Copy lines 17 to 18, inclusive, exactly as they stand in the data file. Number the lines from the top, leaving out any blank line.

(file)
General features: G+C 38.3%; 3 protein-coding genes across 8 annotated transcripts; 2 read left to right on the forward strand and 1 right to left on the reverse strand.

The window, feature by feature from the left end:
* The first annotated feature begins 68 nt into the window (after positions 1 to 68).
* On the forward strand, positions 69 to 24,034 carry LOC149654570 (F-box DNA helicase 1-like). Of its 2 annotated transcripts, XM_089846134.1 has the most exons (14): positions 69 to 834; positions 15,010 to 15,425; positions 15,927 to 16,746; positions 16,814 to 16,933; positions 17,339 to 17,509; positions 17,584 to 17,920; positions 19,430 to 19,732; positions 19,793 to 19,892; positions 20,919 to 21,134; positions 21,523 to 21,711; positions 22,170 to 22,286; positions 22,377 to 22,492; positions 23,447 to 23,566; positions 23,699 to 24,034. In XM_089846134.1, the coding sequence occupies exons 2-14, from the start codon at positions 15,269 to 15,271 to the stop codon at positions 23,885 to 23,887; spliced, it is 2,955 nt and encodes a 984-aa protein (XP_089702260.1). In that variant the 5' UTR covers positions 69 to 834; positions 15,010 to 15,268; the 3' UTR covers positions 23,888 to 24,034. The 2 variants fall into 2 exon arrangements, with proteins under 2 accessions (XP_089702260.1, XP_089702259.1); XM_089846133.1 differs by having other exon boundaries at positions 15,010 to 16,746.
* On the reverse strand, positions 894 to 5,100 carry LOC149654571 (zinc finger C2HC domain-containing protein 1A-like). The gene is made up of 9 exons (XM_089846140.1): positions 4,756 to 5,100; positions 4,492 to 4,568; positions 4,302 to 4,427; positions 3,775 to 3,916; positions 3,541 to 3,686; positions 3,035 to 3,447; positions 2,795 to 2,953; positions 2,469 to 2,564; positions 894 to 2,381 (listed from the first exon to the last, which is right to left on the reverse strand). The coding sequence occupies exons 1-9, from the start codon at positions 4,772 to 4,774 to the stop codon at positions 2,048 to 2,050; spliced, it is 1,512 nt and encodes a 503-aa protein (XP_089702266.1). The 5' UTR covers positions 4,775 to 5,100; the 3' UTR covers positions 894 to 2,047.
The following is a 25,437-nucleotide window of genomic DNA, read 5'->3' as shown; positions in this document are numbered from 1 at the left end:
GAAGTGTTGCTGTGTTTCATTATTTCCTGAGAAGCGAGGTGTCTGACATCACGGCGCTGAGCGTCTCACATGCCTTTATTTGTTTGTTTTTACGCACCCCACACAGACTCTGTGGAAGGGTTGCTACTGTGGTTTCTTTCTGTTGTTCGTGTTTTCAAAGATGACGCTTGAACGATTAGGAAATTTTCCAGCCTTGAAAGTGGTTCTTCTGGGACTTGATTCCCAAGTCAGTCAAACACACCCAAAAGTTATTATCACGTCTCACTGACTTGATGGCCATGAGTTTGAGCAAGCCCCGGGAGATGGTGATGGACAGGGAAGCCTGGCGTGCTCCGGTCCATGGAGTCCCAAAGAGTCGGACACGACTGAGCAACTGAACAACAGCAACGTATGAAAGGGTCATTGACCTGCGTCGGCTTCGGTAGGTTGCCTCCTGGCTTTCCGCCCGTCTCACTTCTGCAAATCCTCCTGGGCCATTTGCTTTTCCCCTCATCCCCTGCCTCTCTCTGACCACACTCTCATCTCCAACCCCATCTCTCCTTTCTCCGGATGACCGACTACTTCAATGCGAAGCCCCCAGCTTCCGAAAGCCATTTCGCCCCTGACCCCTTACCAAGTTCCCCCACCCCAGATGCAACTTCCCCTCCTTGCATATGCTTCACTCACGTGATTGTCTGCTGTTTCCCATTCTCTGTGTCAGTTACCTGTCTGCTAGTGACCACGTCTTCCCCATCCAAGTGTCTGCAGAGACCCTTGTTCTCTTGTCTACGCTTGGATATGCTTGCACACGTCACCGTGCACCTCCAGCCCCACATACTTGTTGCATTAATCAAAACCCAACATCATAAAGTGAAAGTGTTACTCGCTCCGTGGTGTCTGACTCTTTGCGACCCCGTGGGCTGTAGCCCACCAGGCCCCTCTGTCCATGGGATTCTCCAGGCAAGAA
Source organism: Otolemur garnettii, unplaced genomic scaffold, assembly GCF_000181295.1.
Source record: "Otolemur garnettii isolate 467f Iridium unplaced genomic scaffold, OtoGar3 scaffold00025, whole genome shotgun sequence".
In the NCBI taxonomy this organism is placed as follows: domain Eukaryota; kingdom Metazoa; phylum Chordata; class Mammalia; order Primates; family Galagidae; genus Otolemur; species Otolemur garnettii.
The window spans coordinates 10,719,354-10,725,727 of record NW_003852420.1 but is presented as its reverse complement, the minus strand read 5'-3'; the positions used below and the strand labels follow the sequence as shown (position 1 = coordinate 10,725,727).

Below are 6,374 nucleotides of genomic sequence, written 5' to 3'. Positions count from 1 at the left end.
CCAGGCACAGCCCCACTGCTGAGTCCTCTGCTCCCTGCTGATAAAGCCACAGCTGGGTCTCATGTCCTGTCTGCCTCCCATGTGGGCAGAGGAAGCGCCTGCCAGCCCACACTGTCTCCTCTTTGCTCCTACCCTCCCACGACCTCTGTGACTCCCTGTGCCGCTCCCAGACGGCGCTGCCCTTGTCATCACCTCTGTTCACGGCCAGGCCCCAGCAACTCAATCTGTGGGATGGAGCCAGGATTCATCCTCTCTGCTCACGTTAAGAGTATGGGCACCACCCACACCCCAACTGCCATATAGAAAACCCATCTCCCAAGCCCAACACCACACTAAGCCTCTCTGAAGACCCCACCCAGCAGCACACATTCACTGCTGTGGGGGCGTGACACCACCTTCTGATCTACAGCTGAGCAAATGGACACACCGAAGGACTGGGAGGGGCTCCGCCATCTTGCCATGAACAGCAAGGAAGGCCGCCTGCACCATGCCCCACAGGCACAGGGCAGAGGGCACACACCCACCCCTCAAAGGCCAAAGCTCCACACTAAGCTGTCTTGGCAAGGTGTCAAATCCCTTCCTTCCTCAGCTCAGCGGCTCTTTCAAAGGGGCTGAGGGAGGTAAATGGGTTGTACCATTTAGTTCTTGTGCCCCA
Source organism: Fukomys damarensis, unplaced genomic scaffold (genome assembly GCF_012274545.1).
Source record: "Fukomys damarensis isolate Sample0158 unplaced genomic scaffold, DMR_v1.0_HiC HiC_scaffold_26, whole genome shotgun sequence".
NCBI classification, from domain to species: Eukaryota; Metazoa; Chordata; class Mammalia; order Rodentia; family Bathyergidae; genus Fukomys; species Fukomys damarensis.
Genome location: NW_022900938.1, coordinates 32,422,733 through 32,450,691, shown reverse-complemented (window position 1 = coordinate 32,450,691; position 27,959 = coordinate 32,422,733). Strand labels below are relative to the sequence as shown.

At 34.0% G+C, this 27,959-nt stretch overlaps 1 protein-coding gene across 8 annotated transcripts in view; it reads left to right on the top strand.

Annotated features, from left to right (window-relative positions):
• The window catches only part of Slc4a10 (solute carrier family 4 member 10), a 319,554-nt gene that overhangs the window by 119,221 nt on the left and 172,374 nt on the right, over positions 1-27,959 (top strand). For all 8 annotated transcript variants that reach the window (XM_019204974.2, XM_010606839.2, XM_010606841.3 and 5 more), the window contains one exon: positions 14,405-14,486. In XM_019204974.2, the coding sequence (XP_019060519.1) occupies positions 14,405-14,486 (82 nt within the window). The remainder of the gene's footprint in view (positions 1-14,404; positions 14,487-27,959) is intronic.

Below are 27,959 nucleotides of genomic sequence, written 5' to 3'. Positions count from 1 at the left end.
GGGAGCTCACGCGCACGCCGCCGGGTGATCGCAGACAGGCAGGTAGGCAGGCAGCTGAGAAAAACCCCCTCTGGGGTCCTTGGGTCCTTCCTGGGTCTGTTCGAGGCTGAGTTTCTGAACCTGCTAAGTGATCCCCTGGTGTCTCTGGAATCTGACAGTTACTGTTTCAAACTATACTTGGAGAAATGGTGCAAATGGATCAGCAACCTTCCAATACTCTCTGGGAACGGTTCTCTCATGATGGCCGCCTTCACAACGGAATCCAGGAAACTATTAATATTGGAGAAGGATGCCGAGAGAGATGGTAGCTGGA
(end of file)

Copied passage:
Genome location: NW_022900938.1, coordinates 32,422,733 through 32,450,691, shown reverse-complemented (window position 1 = coordinate 32,450,691; position 27,959 = coordinate 32,422,733). Strand labels below are relative to the sequence as shown.

At 34.0% G+C, this 27,959-nt stretch overlaps 1 protein-coding gene across 8 annotated transcripts in view; it reads left to right on the top strand.